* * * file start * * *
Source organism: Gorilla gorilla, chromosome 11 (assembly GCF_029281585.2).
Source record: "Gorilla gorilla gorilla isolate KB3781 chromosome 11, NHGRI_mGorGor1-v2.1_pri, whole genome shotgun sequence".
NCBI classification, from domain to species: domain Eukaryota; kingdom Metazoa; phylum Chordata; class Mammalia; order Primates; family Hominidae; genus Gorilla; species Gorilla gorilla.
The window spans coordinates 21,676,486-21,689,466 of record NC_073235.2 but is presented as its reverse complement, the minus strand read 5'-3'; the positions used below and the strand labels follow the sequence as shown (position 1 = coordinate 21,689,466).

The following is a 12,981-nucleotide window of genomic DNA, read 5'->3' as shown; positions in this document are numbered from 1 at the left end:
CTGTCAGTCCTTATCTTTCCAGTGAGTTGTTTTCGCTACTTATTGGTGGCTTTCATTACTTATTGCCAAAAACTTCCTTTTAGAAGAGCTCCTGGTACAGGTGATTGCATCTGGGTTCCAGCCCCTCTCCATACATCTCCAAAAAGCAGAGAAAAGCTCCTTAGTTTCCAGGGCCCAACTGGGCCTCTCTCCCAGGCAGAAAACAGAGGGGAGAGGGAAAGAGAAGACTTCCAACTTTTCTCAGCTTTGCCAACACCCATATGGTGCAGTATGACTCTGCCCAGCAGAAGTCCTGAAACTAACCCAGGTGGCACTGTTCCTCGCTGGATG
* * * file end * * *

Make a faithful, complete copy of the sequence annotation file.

Source organism: Gorilla gorilla, chromosome 11 (assembly GCF_029281585.2).
Source record: "Gorilla gorilla gorilla isolate KB3781 chromosome 11, NHGRI_mGorGor1-v2.1_pri, whole genome shotgun sequence".
NCBI classification, from domain to species: domain Eukaryota; kingdom Metazoa; phylum Chordata; class Mammalia; order Primates; family Hominidae; genus Gorilla; species Gorilla gorilla.
The window spans coordinates 21,676,486-21,689,466 of record NC_073235.2 but is presented as its reverse complement, the minus strand read 5'-3'; the positions used below and the strand labels follow the sequence as shown (position 1 = coordinate 21,689,466).

The following is a 12,981-nucleotide window of genomic DNA, read 5'->3' as shown; positions in this document are numbered from 1 at the left end:
CTGTCAGTCCTTATCTTTCCAGTGAGTTGTTTTCGCTACTTATTGGTGGCTTTCATTACTTATTGCCAAAAACTTCCTTTTAGAAGAGCTCCTGGTACAGGTGATTGCATCTGGGTTCCAGCCCCTCTCCATACATCTCCAAAAAGCAGAGAAAAGCTCCTTAGTTTCCAGGGCCCAACTGGGCCTCTCTCCCAGGCAGAAAACAGAGGGGAGAGGGAAAGAGAAGACTTCCAACTTTTCTCAGCTTTGCCAACACCCATATGGTGCAGTATGACTCTGCCCAGCAGAAGTCCTGAAACTAACCCAGGTGGCACTGTTCCTCGCTGGATG